Legend of the Seas – Phuket (Thailand)

‘Sabai’ is Thai for the state of being well / good / happy; and repeating the word intensifies the expression to describe a wellness beyond words, to mean “not a care in this world”… a state of super chill euphoria!

And that’s the degree of chill-out bliss I’ve come to associate with Phuket after my two previous trips there. But this time round, instead of chilling, I’ll be going on a sea cave canoe adventure. How exciting! The great thing about Phuket is that you can choose to just take it easy and relax, or kick off the sand for some serious aquatic adventures.

8 Dec 10 (Day 3). The cluttered coastline of Phuket's Patong Beach signalled the tourism peak for the island from December to February. We couldn't have been here at a better time.

After the eye-opening tour of KL the day before, it’s time to ditch my city garb for breezy beachwear on the third day of our Legend of the Seas Isles of Southeast Asia cruise. The balmy shores of Phuket, Thailand, was our final and last port-of-call before heading back to Singapore. I don’t wanna go home!

I find it incredibly exciting to be at a radically different place each day. It’s like waking up to a huge present to be unwrapped daily. What’s more, getting to these places by cruise means there’s never a down moment throughout the journey!

Sawasdee Kaa / Khrup! We're all ready to be tom yum-ed by the tropical flavours in one of Asia's best-loved beach paradise, Phuket!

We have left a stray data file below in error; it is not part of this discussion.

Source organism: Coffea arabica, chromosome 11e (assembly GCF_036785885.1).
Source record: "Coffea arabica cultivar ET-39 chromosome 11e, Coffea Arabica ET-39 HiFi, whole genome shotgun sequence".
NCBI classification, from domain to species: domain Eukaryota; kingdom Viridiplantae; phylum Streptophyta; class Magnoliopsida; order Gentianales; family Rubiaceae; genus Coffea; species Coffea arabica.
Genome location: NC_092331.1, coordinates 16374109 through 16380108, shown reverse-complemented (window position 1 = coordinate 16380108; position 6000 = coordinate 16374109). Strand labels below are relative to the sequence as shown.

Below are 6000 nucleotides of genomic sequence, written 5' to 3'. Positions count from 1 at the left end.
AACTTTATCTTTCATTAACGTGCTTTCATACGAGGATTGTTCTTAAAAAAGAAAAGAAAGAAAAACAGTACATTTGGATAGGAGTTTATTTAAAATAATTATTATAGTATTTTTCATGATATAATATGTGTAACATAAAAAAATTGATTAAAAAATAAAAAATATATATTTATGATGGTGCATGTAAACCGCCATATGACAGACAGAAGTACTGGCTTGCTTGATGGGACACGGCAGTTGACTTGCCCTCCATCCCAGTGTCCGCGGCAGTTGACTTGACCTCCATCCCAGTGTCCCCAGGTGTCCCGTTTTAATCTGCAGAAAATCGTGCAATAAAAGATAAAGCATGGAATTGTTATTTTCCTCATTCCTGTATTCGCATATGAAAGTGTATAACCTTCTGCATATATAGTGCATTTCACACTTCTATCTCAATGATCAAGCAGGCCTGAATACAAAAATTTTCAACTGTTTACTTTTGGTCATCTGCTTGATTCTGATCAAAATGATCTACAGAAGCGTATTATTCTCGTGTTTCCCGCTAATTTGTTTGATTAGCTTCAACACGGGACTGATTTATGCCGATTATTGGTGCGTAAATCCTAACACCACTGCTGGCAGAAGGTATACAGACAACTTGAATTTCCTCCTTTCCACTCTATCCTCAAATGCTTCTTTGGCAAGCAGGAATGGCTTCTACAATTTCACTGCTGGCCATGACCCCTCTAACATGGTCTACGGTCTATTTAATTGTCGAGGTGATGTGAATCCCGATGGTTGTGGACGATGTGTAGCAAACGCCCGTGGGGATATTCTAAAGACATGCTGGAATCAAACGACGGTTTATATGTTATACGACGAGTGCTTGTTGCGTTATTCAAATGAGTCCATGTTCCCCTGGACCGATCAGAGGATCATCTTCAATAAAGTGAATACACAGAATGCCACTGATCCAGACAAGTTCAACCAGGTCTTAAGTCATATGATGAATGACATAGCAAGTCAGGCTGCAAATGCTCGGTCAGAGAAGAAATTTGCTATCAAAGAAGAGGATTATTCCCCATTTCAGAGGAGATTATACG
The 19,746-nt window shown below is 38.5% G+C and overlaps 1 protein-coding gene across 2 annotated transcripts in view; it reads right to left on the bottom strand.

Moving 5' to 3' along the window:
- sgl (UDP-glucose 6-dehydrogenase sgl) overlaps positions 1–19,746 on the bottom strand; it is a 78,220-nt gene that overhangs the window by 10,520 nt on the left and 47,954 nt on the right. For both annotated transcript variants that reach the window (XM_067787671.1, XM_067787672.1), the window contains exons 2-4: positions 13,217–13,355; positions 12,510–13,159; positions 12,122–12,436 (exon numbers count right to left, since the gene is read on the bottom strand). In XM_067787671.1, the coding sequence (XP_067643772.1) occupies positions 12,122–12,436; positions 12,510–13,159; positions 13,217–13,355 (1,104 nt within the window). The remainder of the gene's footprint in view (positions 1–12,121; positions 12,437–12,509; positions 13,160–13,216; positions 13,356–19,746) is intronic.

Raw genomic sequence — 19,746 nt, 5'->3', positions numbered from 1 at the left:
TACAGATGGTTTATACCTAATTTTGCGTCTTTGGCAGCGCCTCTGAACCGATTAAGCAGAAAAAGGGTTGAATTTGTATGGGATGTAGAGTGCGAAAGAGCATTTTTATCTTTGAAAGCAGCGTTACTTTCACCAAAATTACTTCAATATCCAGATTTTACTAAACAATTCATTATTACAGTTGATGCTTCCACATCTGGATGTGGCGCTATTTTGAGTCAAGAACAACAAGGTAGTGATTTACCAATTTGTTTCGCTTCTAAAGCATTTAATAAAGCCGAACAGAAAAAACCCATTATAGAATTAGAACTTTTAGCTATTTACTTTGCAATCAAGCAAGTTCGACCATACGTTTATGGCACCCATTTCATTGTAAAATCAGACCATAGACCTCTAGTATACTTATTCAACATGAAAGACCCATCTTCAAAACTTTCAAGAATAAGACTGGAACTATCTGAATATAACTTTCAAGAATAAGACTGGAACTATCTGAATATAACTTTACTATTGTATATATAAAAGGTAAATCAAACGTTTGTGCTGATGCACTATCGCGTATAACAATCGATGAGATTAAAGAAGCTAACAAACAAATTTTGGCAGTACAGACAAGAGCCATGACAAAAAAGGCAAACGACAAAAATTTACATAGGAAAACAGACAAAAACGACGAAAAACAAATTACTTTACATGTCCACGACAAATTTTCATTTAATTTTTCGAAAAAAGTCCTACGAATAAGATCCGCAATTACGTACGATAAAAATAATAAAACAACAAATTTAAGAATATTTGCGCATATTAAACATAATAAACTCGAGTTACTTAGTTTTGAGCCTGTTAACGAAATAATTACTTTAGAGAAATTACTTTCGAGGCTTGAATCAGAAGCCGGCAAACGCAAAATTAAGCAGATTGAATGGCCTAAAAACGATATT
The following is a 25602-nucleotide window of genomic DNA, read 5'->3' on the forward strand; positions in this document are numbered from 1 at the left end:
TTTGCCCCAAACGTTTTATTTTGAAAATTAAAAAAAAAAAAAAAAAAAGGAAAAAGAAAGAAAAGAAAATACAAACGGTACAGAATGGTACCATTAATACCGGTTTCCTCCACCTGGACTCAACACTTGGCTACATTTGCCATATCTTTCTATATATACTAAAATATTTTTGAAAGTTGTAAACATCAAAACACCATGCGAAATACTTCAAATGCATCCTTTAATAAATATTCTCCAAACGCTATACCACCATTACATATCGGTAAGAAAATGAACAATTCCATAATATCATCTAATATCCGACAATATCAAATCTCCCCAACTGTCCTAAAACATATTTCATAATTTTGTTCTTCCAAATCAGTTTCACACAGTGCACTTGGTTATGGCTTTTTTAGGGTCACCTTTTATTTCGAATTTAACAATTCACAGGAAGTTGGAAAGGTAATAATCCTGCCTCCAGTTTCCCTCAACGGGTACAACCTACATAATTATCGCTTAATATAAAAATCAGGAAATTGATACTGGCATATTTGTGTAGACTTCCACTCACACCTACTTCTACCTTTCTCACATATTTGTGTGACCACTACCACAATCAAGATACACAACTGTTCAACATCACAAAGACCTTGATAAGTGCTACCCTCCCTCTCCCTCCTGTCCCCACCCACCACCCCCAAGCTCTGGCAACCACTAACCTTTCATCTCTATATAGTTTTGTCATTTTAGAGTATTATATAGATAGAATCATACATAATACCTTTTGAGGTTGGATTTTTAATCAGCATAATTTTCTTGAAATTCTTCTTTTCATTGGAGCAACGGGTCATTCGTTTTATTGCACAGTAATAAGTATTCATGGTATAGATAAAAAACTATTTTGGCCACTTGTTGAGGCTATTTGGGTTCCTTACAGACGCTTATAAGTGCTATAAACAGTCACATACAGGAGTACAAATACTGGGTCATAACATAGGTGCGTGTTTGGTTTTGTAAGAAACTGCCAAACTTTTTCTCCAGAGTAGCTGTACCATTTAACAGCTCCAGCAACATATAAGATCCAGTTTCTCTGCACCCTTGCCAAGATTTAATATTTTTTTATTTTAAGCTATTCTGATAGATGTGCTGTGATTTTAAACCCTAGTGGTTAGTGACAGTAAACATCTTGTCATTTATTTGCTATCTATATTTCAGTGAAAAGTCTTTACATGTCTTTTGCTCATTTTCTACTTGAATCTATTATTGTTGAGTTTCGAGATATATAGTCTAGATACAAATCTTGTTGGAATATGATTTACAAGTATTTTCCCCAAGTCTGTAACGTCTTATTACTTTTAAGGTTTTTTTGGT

There isn’t a deep port for Legend of the Seas to dock so the big ship was parked some distance away while passengers going for the various shore excursions were ferried to land by smaller boats. I think the ship-to-land transfer takes about 20 minutes and there’s no need for immigration clearance. This is also the best time to get a great shot of the entire Legend of the Seas ship.

Unlike our Port Klang arrival in the early morning at 7:00 am, we were docked off Phuket’s coastal waters at 1:00 pm, which gave us ample time to catch up on rest and have lunch before embarking on another full day of activities.

For Phuket, I’m signed up for the Sea Cave Canoe Adventure tour which costs US$139. It is a very popular shore excursion so do book early with the onboard shore excursion tour desk or you can book it online. The Sea Cave Canoe Adventure lasts from 1:30 pm to 8:30 pm (approx. 7 hours).

There are eight shore excursions offered onboard Legend of the Seas and there’s something to suit every preference be it a leisurely eat-shop-massage tours, cultural explorations of the temples in Phuket, or sea adventures to Phang Nga Bay and its surrounding islets.